Iron-60 used to detect nearby supernovas

Friday 8 April 2016

An international team of scientists has found evidence of a series of massive supernova explosions near our solar system, which showered the Earth with radioactive debris.

The scientists found radioactive iron-60 in sediment and crust samples taken from the Pacific, Atlantic and Indian Oceans.

The iron-60 was concentrated in a period between 3.2 and 1.7 million years ago, which is relatively recent in astronomical terms, said research leader Dr Anton Wallner a nuclear physicist in the ANU Research School of Physics and Engineering.

"We were very surprised that there was debris clearly spread across 1.5 million years," said Dr Wallner. "It suggests there were a series of supernovae, one after another.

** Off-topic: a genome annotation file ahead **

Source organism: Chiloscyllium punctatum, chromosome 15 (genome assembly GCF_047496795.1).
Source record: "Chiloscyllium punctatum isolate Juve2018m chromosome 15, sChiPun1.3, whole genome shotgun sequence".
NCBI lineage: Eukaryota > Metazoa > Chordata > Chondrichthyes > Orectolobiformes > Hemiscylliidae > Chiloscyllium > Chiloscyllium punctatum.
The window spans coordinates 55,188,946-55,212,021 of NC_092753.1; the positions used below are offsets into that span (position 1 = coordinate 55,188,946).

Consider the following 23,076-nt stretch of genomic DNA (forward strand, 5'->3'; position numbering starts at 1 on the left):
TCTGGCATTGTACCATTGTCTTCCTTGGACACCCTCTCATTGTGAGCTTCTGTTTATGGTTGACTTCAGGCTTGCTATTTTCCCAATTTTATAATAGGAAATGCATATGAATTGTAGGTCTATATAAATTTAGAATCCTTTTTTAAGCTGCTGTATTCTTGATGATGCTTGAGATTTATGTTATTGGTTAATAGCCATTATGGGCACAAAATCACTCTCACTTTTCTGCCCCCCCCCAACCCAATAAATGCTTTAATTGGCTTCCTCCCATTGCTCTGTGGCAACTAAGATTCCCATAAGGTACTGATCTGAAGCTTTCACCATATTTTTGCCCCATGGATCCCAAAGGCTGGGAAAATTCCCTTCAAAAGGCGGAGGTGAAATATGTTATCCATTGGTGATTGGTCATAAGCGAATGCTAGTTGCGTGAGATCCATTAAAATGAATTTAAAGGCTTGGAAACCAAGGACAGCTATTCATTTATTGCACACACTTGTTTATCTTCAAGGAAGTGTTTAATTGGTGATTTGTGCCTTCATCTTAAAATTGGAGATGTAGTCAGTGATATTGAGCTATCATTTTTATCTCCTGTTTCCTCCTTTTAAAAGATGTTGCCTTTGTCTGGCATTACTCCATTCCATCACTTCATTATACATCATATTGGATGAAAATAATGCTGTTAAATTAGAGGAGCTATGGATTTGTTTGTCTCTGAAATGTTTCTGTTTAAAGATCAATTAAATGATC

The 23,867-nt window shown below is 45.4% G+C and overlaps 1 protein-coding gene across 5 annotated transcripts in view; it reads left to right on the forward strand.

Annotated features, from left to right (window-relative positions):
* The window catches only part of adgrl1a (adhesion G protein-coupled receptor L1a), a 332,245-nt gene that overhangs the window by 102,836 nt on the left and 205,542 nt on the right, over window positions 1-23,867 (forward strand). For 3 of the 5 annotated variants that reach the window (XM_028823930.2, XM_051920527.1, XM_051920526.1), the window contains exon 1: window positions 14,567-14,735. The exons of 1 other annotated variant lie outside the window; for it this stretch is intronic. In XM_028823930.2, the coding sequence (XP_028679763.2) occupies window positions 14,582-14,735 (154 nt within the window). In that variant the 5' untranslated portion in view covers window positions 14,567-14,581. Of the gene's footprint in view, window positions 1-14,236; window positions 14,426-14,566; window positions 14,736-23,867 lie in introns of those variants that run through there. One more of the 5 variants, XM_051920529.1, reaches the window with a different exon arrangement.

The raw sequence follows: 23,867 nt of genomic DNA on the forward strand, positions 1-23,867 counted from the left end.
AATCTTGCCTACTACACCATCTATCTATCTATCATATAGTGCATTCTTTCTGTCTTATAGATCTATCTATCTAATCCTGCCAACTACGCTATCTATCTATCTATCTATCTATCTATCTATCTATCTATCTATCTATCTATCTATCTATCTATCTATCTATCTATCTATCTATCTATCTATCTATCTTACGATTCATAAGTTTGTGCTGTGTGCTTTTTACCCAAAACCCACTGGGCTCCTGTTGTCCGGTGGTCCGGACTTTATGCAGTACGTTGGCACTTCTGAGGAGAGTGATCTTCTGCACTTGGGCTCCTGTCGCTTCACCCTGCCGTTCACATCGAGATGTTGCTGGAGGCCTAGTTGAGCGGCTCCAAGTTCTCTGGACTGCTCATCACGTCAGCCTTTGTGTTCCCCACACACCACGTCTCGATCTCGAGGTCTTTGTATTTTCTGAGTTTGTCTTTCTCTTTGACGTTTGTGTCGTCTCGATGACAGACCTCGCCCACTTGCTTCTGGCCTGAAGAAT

"It's an interesting coincidence that they correspond with when the Earth cooled and moved from the Pliocene into the Pleistocene period."

The team from Australia, the University of Vienna in Austria, Hebrew University in Israel, Shimizu Corporation and University of Tokyo, Nihon University and University of Tsukuba in Japan, Senckenberg Collections of Natural History Dresden and Helmholtz-Zentrum Dresden-Rossendorf (HZDR) in Germany, also found evidence of iron-60 from an older supernova around eight million years ago, coinciding with global faunal changes in the late Miocene.

Some theories suggest cosmic rays from the supernovae could have increased cloud cover.

A supernova is a massive explosion of a star as it runs out of fuel and collapses.

The scientists believe the supernovae in this case were less than 300 light years away, close enough to be visible during the day and comparable to the brightness of the Moon.

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